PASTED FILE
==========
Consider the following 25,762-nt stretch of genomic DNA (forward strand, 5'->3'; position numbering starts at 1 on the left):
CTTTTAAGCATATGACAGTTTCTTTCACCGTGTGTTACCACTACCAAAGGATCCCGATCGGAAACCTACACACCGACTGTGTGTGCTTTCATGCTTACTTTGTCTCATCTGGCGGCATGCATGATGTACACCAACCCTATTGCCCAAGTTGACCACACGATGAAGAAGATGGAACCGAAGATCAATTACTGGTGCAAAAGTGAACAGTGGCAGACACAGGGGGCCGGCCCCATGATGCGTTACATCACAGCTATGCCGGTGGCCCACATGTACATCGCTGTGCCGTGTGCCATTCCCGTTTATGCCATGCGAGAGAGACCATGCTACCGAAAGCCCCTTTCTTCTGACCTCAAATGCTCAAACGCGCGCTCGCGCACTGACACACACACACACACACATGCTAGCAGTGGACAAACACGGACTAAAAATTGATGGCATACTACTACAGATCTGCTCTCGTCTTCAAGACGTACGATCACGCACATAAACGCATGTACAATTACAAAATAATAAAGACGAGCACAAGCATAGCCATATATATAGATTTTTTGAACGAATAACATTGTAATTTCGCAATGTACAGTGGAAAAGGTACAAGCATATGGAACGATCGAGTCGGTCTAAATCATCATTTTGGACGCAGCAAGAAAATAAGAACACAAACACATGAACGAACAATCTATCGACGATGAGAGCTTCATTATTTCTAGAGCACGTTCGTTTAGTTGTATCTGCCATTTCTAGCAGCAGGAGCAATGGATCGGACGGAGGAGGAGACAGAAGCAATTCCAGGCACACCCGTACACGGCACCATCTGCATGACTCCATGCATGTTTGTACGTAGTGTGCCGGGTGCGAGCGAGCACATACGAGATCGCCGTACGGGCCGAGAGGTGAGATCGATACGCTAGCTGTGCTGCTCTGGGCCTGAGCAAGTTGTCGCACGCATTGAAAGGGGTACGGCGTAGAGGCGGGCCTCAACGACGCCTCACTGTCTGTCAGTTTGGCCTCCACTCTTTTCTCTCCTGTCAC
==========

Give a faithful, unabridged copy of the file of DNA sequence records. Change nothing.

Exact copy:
Consider the following 25,762-nt stretch of genomic DNA (forward strand, 5'->3'; position numbering starts at 1 on the left):
CTTTTAAGCATATGACAGTTTCTTTCACCGTGTGTTACCACTACCAAAGGATCCCGATCGGAAACCTACACACCGACTGTGTGTGCTTTCATGCTTACTTTGTCTCATCTGGCGGCATGCATGATGTACACCAACCCTATTGCCCAAGTTGACCACACGATGAAGAAGATGGAACCGAAGATCAATTACTGGTGCAAAAGTGAACAGTGGCAGACACAGGGGGCCGGCCCCATGATGCGTTACATCACAGCTATGCCGGTGGCCCACATGTACATCGCTGTGCCGTGTGCCATTCCCGTTTATGCCATGCGAGAGAGACCATGCTACCGAAAGCCCCTTTCTTCTGACCTCAAATGCTCAAACGCGCGCTCGCGCACTGACACACACACACACACACATGCTAGCAGTGGACAAACACGGACTAAAAATTGATGGCATACTACTACAGATCTGCTCTCGTCTTCAAGACGTACGATCACGCACATAAACGCATGTACAATTACAAAATAATAAAGACGAGCACAAGCATAGCCATATATATAGATTTTTTGAACGAATAACATTGTAATTTCGCAATGTACAGTGGAAAAGGTACAAGCATATGGAACGATCGAGTCGGTCTAAATCATCATTTTGGACGCAGCAAGAAAATAAGAACACAAACACATGAACGAACAATCTATCGACGATGAGAGCTTCATTATTTCTAGAGCACGTTCGTTTAGTTGTATCTGCCATTTCTAGCAGCAGGAGCAATGGATCGGACGGAGGAGGAGACAGAAGCAATTCCAGGCACACCCGTACACGGCACCATCTGCATGACTCCATGCATGTTTGTACGTAGTGTGCCGGGTGCGAGCGAGCACATACGAGATCGCCGTACGGGCCGAGAGGTGAGATCGATACGCTAGCTGTGCTGCTCTGGGCCTGAGCAAGTTGTCGCACGCATTGAAAGGGGTACGGCGTAGAGGCGGGCCTCAACGACGCCTCACTGTCTGTCAGTTTGGCCTCCACTCTTTTCTCTCCTGTCAC